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Indian M&E firms, Canadian producers to explore partnerships

MUMBAICo-production, co-ventures and production service providers’ arrangement are the three ways for India to collaborate with Canada in the entertainment arena. In the production service providers’ arrangement, the Indian producers hire Canadian producers to represent them and assist in getting the tax credits, local talent and work permits in order.

This was stated by Rat Race Media Inc. CEO Vikas Bhalla at the session on ‘Canada 360’ on the second day of FICCI Frames 2017. This session decoded the mysteries associated with co-production and provided an overview of what Canada had to offer as a co-production partner.

Bhalla said that Canada offered varied funding options for international producers. Indian producers should consider hiring crews locally in Canada as it was cost-effective and feasible, advised them to spend well on preps and suggested that Indian producers should be more inclusive and share information with them treating them as equals.

In her presentation, Valérie Boissonneault, Trade Adviser, Ministère de l’Économie, de la Science et de l’Innovation, Québec, spoke about the tax benefits that Québec offered to Indian producers. She said that for co-productions, refundable tax credit and bonuses were being provided. The industry supported close to 33,000 jobs in the sector in Québec.

Resonance Films Inc. president Jason James said that Vancouver provided well-trained and talented crew at an affordable cost which makes it a favorable destination for film and TV series shooting.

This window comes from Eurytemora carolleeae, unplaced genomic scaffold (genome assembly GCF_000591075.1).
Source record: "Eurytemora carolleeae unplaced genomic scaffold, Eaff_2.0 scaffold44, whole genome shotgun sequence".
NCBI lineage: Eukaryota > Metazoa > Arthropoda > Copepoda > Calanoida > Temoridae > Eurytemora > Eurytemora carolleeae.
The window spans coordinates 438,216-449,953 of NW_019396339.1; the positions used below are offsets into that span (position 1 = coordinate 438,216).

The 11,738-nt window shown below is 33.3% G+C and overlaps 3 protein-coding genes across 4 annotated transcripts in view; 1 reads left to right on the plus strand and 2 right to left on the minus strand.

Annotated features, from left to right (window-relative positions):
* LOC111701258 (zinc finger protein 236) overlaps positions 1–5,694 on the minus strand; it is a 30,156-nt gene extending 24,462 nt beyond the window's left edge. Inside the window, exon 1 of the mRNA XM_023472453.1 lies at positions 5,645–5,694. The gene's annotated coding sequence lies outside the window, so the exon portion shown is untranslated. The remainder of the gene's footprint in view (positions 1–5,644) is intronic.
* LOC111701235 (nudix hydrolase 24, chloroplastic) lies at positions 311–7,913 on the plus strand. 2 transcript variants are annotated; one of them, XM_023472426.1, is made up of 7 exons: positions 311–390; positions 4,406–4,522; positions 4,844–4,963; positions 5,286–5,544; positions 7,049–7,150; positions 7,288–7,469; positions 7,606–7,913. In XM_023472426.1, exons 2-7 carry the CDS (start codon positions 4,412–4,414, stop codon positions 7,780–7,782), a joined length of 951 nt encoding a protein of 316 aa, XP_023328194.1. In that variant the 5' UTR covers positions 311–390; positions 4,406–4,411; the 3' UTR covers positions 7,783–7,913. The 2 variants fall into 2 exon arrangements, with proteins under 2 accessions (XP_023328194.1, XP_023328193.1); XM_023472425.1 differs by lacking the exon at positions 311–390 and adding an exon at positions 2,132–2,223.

British Columbia Film Envoy to India Arjun Sablok said that in British Columbia there were specialist consultants who could handle the Indian producer’s pre-production activities and budgeting. He added that British Columbia was competitive and provided great creative talent at affordable prices.

Hill100 Productions Inc. producer Ralph Holt said that it was beneficial to hire the local crew as their local knowledge could be of great value in times of crisis.  The local producers could act as an interface between the local authorities and the visiting teams. He added that sharing of scripts and knowledge was needed across the board for better cooperation.

Nabet 700-M Unifor president Jonathan Ahee said that that the Canadian workforce was talented and the systems offered flexibility to Indian producers. He added that trust was much needed in co-productions and a comfort level had to be derived while working together. Ahee said that his visit to India was a great learning experience which he would be carrying back to his country.

The session moderator Stéphane Cardin, VP Industry and Public Affairs, Canada Media Fund (CMF), said that a co-development fund had been set up with partner agencies and companies. He added that CMF was open at looking at potential arrangements with India to identify partners for such funds.  

Later at a session on ‘Canadian work permit /visa information’, Maude Brais, Vice Consul (Immigration), Consulate General of Canada in Bengaluruin her presentation, provided an overview of the pre-production activities in Canada, short-term commercial shoot, International Mobility Program (IMP): Co-production, International Mobility Program: Canadian interests – Television and film production workers and Temporary Foreign Worker Program. She provided a step-by-step guide for employers to follow before a foreign national can obtain an employer-specific work permit.

Brais said that if a film producer or director wishes to go to Canada to scout for locations, hire staff and meet with Canadian partners then he or she can do so without a work permit. She added that one needed to apply for a business Temporary Resident Visa (TRV) and provide supporting documents explaining the purpose of travel and demonstrating that the basic entry requirements are met.

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